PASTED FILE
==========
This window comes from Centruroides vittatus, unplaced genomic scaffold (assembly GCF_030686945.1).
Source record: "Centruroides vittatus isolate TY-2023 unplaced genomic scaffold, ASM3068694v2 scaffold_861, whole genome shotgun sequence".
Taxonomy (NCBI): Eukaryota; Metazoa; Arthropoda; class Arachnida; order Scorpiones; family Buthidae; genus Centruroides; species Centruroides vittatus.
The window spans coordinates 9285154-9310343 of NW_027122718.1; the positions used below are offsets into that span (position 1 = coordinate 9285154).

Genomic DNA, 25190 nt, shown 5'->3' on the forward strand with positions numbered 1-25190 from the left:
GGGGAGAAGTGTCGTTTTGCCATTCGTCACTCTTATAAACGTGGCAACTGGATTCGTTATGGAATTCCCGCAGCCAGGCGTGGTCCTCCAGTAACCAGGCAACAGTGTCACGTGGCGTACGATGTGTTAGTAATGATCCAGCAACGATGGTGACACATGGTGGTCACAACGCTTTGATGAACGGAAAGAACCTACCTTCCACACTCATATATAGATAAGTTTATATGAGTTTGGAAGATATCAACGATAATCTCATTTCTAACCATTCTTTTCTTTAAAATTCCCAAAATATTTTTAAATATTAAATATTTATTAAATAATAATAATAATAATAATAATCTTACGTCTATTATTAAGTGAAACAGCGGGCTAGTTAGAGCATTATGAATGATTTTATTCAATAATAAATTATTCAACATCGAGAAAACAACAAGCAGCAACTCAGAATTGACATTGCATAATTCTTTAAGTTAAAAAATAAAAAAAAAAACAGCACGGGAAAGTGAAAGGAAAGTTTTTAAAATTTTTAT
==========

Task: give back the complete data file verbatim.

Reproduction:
This window comes from Centruroides vittatus, unplaced genomic scaffold (assembly GCF_030686945.1).
Source record: "Centruroides vittatus isolate TY-2023 unplaced genomic scaffold, ASM3068694v2 scaffold_861, whole genome shotgun sequence".
Taxonomy (NCBI): Eukaryota; Metazoa; Arthropoda; class Arachnida; order Scorpiones; family Buthidae; genus Centruroides; species Centruroides vittatus.
The window spans coordinates 9285154-9310343 of NW_027122718.1; the positions used below are offsets into that span (position 1 = coordinate 9285154).

Genomic DNA, 25190 nt, shown 5'->3' on the forward strand with positions numbered 1-25190 from the left:
GGGGAGAAGTGTCGTTTTGCCATTCGTCACTCTTATAAACGTGGCAACTGGATTCGTTATGGAATTCCCGCAGCCAGGCGTGGTCCTCCAGTAACCAGGCAACAGTGTCACGTGGCGTACGATGTGTTAGTAATGATCCAGCAACGATGGTGACACATGGTGGTCACAACGCTTTGATGAACGGAAAGAACCTACCTTCCACACTCATATATAGATAAGTTTATATGAGTTTGGAAGATATCAACGATAATCTCATTTCTAACCATTCTTTTCTTTAAAATTCCCAAAATATTTTTAAATATTAAATATTTATTAAATAATAATAATAATAATAATAATCTTACGTCTATTATTAAGTGAAACAGCGGGCTAGTTAGAGCATTATGAATGATTTTATTCAATAATAAATTATTCAACATCGAGAAAACAACAAGCAGCAACTCAGAATTGACATTGCATAATTCTTTAAGTTAAAAAATAAAAAAAAAAACAGCACGGGAAAGTGAAAGGAAAGTTTTTAAAATTTTTAT